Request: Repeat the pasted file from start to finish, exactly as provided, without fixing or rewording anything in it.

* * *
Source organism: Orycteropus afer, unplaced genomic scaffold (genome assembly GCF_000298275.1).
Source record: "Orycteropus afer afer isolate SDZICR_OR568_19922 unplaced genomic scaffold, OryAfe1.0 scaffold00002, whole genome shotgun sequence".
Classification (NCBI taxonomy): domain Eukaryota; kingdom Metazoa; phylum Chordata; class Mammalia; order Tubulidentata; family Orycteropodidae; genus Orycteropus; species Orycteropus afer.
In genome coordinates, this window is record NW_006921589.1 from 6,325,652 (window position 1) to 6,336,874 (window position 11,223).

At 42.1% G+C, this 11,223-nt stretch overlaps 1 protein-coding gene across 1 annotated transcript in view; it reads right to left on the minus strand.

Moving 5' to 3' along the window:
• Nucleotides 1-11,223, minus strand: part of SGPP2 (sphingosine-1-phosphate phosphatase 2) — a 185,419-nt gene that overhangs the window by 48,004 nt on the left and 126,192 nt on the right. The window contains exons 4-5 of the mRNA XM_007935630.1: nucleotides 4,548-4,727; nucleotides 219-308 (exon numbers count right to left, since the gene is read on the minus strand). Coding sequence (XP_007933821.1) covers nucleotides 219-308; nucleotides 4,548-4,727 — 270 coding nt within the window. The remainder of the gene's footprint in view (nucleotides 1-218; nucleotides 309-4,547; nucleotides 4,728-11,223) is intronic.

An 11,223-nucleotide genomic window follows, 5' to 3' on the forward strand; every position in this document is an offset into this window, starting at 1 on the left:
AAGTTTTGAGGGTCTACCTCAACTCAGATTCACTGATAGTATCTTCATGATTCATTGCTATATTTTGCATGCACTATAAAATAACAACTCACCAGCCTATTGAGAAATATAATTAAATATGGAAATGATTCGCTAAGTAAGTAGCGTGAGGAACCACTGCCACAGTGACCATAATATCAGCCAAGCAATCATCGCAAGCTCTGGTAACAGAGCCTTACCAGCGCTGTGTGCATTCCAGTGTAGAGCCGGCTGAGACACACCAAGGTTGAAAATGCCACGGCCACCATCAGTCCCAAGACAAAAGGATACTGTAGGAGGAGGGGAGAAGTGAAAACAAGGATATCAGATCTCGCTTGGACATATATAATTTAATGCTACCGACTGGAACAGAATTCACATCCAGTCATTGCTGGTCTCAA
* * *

Source organism: Orycteropus afer, unplaced genomic scaffold (genome assembly GCF_000298275.1).
Source record: "Orycteropus afer afer isolate SDZICR_OR568_19922 unplaced genomic scaffold, OryAfe1.0 scaffold00002, whole genome shotgun sequence".
Classification (NCBI taxonomy): domain Eukaryota; kingdom Metazoa; phylum Chordata; class Mammalia; order Tubulidentata; family Orycteropodidae; genus Orycteropus; species Orycteropus afer.
In genome coordinates, this window is record NW_006921589.1 from 6,325,652 (window position 1) to 6,336,874 (window position 11,223).

At 42.1% G+C, this 11,223-nt stretch overlaps 1 protein-coding gene across 1 annotated transcript in view; it reads right to left on the minus strand.

Moving 5' to 3' along the window:
• Nucleotides 1-11,223, minus strand: part of SGPP2 (sphingosine-1-phosphate phosphatase 2) — a 185,419-nt gene that overhangs the window by 48,004 nt on the left and 126,192 nt on the right. The window contains exons 4-5 of the mRNA XM_007935630.1: nucleotides 4,548-4,727; nucleotides 219-308 (exon numbers count right to left, since the gene is read on the minus strand). Coding sequence (XP_007933821.1) covers nucleotides 219-308; nucleotides 4,548-4,727 — 270 coding nt within the window. The remainder of the gene's footprint in view (nucleotides 1-218; nucleotides 309-4,547; nucleotides 4,728-11,223) is intronic.

An 11,223-nucleotide genomic window follows, 5' to 3' on the forward strand; every position in this document is an offset into this window, starting at 1 on the left:
AAGTTTTGAGGGTCTACCTCAACTCAGATTCACTGATAGTATCTTCATGATTCATTGCTATATTTTGCATGCACTATAAAATAACAACTCACCAGCCTATTGAGAAATATAATTAAATATGGAAATGATTCGCTAAGTAAGTAGCGTGAGGAACCACTGCCACAGTGACCATAATATCAGCCAAGCAATCATCGCAAGCTCTGGTAACAGAGCCTTACCAGCGCTGTGTGCATTCCAGTGTAGAGCCGGCTGAGACACACCAAGGTTGAAAATGCCACGGCCACCATCAGTCCCAAGACAAAAGGATACTGTAGGAGGAGGGGAGAAGTGAAAACAAGGATATCAGATCTCGCTTGGACATATATAATTTAATGCTACCGACTGGAACAGAATTCACATCCAGTCATTGCTGGTCTCAA